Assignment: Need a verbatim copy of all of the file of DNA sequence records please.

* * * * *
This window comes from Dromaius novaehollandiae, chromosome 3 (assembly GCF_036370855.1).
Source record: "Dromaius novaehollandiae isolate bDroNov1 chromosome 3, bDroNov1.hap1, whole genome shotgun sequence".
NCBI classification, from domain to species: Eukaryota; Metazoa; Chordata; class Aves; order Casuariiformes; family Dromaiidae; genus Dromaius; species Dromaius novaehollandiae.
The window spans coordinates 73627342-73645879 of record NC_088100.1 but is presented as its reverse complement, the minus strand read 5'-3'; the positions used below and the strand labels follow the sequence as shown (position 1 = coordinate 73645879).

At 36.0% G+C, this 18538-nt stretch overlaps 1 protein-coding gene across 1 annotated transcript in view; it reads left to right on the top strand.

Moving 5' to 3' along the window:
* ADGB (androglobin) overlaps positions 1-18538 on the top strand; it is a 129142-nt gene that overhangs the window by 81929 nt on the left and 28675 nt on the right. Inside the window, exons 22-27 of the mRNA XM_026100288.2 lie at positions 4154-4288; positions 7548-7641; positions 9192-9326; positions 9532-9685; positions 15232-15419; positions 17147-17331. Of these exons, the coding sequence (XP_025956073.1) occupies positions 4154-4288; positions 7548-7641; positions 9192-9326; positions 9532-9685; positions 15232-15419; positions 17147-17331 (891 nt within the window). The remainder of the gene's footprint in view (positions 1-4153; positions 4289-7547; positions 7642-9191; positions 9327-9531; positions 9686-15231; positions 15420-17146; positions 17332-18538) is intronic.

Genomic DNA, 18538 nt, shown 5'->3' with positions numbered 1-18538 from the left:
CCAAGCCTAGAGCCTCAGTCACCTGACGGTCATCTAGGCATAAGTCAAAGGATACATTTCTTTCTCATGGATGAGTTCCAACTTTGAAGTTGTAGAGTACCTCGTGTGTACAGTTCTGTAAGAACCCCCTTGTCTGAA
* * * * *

This window comes from Dromaius novaehollandiae, chromosome 3 (assembly GCF_036370855.1).
Source record: "Dromaius novaehollandiae isolate bDroNov1 chromosome 3, bDroNov1.hap1, whole genome shotgun sequence".
NCBI classification, from domain to species: Eukaryota; Metazoa; Chordata; class Aves; order Casuariiformes; family Dromaiidae; genus Dromaius; species Dromaius novaehollandiae.
The window spans coordinates 73627342-73645879 of record NC_088100.1 but is presented as its reverse complement, the minus strand read 5'-3'; the positions used below and the strand labels follow the sequence as shown (position 1 = coordinate 73645879).

At 36.0% G+C, this 18538-nt stretch overlaps 1 protein-coding gene across 1 annotated transcript in view; it reads left to right on the top strand.

Moving 5' to 3' along the window:
* ADGB (androglobin) overlaps positions 1-18538 on the top strand; it is a 129142-nt gene that overhangs the window by 81929 nt on the left and 28675 nt on the right. Inside the window, exons 22-27 of the mRNA XM_026100288.2 lie at positions 4154-4288; positions 7548-7641; positions 9192-9326; positions 9532-9685; positions 15232-15419; positions 17147-17331. Of these exons, the coding sequence (XP_025956073.1) occupies positions 4154-4288; positions 7548-7641; positions 9192-9326; positions 9532-9685; positions 15232-15419; positions 17147-17331 (891 nt within the window). The remainder of the gene's footprint in view (positions 1-4153; positions 4289-7547; positions 7642-9191; positions 9327-9531; positions 9686-15231; positions 15420-17146; positions 17332-18538) is intronic.

Genomic DNA, 18538 nt, shown 5'->3' with positions numbered 1-18538 from the left:
CCAAGCCTAGAGCCTCAGTCACCTGACGGTCATCTAGGCATAAGTCAAAGGATACATTTCTTTCTCATGGATGAGTTCCAACTTTGAAGTTGTAGAGTACCTCGTGTGTACAGTTCTGTAAGAACCCCCTTGTCTGAA